Speaking during a festival day held to celebrate the life of Dr Ambedkar, Subhuti speaks about what significance Dr Ambedkar has outside India.
The main thrust of the talk is a list of three reasons why someone might convert to Buddhism, enumerated by Dr Ambedkar but applied to our situation in the West. Perhaps the most important is Dr Ambedkar’s insights into the need for society to be grounded in Ethics that are ‘sacred and universal,’ obviously he felt the Dhamma was...
Thirty three delegates from across Triratna’s six Areas are using their time to consider matters of common interest brought to them by Order members all over the world, including ethics, how and what we teach and responding to the needs of the world.
Vajratara has been on the move! She arrived in Sheffield after the referendum in the UK about leaving the EU, a time of political turmoil. How can we have a Buddhist response to political change, particularly the rise of ‘ugly’ nationalism and hate crimes? Does Ksanti mean doing nothing, or can it lead to more creative action?
It’s almost the end of Buddhist Action Month, but Engaging as Buddhists goes on all year. Its not always easy. It takes skill, energy, resources and courage. This is why the Ecodharma Centre is supporting Buddhist Action through our Engaged Buddhist Training and other courses bringing the Dharma to empower social change.
Here’s our new video on Engaged Buddhist Training!
Over on Triratna News, you can find details of an international conference in celebration of Dr Ambedkar’s conversion 60 years ago, to be held at Triratna’s Nagaloka Buddhist Centre in India, 11th-14th October 2016.
The conference is being organised in partnership with the International Network of Engaged Buddhists and sees Order members including Subhuti speaking alongside Buddhist women and men of many traditions.
October this year sees the 60th anniversary of the first mass conversion to Buddhism of people then known as ‘Untouchables’, in Nagpur, India, which took place on 14th October 1956, led by Dr BR Ambedkar.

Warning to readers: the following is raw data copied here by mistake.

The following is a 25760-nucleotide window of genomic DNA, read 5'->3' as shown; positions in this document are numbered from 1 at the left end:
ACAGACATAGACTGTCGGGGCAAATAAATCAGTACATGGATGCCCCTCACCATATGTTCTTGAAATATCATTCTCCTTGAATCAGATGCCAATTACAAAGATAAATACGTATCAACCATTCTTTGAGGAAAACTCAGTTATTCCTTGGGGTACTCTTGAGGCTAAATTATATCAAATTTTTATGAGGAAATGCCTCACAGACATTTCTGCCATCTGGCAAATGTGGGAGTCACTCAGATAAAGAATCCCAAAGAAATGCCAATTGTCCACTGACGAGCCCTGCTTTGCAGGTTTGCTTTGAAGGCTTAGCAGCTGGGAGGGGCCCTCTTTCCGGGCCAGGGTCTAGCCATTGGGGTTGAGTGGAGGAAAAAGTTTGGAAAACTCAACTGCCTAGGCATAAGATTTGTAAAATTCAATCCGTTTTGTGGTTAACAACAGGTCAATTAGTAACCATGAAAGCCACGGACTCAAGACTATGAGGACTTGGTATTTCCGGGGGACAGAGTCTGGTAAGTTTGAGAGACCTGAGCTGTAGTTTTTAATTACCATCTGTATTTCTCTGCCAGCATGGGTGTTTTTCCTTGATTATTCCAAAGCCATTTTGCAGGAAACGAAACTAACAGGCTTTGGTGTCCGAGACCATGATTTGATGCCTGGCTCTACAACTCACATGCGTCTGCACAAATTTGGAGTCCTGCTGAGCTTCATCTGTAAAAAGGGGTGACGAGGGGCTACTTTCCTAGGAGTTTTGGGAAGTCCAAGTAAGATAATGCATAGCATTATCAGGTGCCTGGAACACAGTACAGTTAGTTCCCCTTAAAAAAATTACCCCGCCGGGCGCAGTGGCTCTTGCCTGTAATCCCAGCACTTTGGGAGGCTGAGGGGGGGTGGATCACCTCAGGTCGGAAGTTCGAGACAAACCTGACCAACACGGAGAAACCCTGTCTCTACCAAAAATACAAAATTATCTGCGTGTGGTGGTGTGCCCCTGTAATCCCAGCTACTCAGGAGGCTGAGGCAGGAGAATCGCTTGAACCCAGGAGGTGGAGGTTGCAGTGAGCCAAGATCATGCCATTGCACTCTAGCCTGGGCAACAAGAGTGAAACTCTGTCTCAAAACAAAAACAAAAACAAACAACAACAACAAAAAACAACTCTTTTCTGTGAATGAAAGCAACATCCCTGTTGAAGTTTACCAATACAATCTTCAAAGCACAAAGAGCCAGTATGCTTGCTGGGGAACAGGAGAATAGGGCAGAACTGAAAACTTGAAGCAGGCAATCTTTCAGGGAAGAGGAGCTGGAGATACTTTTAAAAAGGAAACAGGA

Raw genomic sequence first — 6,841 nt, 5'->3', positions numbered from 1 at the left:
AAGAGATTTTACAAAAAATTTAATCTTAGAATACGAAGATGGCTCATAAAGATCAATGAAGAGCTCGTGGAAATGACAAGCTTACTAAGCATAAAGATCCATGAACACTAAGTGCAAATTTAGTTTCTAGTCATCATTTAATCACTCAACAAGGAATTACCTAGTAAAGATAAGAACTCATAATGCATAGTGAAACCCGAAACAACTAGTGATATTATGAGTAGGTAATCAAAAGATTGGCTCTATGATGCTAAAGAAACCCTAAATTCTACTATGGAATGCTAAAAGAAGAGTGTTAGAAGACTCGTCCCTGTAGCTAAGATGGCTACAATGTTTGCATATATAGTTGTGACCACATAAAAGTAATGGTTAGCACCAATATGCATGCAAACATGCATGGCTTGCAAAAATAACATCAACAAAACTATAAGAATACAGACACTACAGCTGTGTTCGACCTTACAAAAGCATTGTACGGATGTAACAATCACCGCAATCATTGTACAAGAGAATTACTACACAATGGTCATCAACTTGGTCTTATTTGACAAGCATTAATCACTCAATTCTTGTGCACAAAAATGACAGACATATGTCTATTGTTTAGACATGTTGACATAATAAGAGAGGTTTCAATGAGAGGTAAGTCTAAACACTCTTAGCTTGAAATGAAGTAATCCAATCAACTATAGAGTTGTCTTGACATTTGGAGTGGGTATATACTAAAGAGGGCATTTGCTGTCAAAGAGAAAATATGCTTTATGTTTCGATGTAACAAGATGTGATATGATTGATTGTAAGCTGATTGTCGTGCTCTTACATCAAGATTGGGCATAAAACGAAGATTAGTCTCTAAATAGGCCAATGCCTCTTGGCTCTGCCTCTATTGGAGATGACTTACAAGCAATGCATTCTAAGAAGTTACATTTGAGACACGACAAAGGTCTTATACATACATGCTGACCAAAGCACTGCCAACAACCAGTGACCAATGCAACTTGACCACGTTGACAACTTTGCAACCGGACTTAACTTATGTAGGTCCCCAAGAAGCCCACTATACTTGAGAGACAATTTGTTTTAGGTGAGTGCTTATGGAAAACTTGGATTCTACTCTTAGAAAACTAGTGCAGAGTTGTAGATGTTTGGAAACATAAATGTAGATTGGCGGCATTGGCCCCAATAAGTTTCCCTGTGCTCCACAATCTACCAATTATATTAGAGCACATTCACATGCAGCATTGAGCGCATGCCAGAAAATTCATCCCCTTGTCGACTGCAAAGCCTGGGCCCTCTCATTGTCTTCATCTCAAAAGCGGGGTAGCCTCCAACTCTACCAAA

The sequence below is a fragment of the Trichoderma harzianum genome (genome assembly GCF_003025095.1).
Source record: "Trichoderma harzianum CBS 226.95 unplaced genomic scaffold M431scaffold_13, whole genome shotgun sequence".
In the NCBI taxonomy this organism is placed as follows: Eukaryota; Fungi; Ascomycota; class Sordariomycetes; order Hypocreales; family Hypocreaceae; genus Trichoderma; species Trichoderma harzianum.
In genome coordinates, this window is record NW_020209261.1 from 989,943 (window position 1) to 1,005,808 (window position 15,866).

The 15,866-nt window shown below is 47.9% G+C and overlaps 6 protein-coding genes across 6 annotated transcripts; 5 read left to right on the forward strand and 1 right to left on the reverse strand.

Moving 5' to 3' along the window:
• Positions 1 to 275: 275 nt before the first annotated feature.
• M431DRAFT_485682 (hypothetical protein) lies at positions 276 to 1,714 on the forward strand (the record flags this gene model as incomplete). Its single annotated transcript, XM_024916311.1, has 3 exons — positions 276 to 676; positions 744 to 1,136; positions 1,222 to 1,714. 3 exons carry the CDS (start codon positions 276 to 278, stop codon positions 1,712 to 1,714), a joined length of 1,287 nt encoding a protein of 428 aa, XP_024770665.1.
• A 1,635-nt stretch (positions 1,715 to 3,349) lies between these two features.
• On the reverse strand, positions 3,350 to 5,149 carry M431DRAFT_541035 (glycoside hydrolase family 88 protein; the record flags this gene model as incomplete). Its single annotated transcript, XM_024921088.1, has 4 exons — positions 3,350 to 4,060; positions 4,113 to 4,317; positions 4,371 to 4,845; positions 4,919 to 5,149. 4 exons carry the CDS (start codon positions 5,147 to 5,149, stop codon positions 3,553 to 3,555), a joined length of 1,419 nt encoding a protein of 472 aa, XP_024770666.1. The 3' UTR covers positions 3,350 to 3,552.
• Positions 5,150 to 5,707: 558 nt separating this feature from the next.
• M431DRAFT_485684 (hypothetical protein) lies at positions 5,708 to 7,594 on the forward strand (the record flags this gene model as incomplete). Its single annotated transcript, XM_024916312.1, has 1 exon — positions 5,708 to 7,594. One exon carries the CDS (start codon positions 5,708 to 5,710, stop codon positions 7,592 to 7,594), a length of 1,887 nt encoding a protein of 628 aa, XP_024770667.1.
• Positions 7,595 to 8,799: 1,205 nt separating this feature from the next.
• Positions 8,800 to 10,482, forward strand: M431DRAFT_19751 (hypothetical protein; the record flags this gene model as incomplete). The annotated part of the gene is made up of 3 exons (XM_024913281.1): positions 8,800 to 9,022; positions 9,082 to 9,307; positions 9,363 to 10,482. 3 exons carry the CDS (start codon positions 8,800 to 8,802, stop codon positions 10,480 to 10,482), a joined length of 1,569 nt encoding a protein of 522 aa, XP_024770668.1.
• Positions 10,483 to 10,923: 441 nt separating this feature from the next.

In the second of a series of talks about Dr Ambedkar and his relevance to Western Buddhists, Dhammacharini Vajratara uses the example of Dr Ambedkar and the Indian Buddhists to show how Buddhism is revolutionary.
Do we need a revolution? If we do, what kind of revolution do we need? Vajratara argues that the real revolution is a revolution of mind, and it is the revolution of mind that creates a revolution in society. This is something Dr Ambedkar saw, and he...
The first of a series of talks about Dr Ambedkar and his relevance to Western Buddhists. In a culture of unprecedented freedom, Dhammacharini Vajratara asks how we choose which path to follow? This was the question facing Dr Ambedkar who had a burning issue to solve - untouchability.
Vajratara introduces Dr Ambedkar by showing his methods of solving this problem, and how he came to realise more than political, economic or social action was needed. She also explains how he came to choose...
Dhammacharini Vajratara argues that Dr Ambedkar is not just relevant for India or for the oppressed, but essential for modern Buddhism all over the world, challenging us to move beyond a comfortable Buddhism that fits neatly into modern consumer society.
The talk was given at a retreat at Rivendell for young people comparing the teachings of Dr Ambedkar and Sangharakshita. Those on the retreat were asked to read Buddha and the Future of His Religion and Blueprint for a New world in preparation.